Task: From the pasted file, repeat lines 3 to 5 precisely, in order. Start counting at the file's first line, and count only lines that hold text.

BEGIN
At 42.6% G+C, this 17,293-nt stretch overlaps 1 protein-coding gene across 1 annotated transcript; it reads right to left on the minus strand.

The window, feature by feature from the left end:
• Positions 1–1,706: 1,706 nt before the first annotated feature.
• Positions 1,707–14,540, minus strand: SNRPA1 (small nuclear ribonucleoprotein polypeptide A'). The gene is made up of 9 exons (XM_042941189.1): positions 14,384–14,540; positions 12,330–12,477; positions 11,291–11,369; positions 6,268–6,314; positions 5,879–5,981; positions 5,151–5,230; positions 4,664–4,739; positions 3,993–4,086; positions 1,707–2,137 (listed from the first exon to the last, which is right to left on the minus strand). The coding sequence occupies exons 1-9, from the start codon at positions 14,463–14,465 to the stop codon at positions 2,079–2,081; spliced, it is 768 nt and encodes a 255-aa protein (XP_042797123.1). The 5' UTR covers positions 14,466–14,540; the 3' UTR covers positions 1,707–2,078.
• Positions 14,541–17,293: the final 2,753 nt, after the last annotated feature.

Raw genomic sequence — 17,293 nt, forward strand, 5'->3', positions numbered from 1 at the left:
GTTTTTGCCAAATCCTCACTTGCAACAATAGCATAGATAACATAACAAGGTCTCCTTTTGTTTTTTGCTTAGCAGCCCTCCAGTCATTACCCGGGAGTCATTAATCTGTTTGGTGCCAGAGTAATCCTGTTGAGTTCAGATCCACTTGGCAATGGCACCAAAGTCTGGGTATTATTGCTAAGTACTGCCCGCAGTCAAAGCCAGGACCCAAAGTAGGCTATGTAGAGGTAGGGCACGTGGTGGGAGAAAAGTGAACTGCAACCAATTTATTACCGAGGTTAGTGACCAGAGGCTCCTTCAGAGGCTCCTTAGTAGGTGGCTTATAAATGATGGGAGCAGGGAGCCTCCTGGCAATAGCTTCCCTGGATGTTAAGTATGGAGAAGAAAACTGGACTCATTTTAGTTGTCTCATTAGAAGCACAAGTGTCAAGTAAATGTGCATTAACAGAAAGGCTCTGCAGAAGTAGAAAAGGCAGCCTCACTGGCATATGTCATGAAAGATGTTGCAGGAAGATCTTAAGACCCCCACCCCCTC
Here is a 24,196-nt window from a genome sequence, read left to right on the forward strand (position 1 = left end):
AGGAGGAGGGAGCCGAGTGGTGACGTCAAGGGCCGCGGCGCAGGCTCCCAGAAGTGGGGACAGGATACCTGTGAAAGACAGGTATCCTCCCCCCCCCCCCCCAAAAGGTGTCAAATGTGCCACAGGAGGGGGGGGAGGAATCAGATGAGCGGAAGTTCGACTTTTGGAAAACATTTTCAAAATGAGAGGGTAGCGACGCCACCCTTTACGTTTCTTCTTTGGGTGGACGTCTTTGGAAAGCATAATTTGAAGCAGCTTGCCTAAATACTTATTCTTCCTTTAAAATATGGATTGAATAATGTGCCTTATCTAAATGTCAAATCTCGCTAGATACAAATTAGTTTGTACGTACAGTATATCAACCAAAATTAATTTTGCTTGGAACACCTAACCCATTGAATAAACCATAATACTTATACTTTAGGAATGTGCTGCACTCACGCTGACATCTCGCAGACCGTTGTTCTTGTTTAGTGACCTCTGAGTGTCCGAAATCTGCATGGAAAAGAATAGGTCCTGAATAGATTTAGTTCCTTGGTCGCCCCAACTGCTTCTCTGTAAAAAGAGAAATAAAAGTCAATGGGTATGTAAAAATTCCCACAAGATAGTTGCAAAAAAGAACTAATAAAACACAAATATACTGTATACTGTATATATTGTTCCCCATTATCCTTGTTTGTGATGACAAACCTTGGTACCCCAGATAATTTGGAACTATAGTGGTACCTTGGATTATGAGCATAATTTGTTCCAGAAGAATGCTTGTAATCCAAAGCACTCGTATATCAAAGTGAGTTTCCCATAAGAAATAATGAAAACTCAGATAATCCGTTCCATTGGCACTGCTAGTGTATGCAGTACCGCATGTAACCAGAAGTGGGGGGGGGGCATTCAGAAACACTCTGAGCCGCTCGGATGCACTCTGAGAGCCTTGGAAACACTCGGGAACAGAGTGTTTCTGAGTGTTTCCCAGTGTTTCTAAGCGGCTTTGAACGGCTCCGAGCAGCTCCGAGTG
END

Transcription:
• Positions 1–1,706: 1,706 nt before the first annotated feature.
• Positions 1,707–14,540, minus strand: SNRPA1 (small nuclear ribonucleoprotein polypeptide A'). The gene is made up of 9 exons (XM_042941189.1): positions 14,384–14,540; positions 12,330–12,477; positions 11,291–11,369; positions 6,268–6,314; positions 5,879–5,981; positions 5,151–5,230; positions 4,664–4,739; positions 3,993–4,086; positions 1,707–2,137 (listed from the first exon to the last, which is right to left on the minus strand). The coding sequence occupies exons 1-9, from the start codon at positions 14,463–14,465 to the stop codon at positions 2,079–2,081; spliced, it is 768 nt and encodes a 255-aa protein (XP_042797123.1). The 5' UTR covers positions 14,466–14,540; the 3' UTR covers positions 1,707–2,078.
• Positions 14,541–17,293: the final 2,753 nt, after the last annotated feature.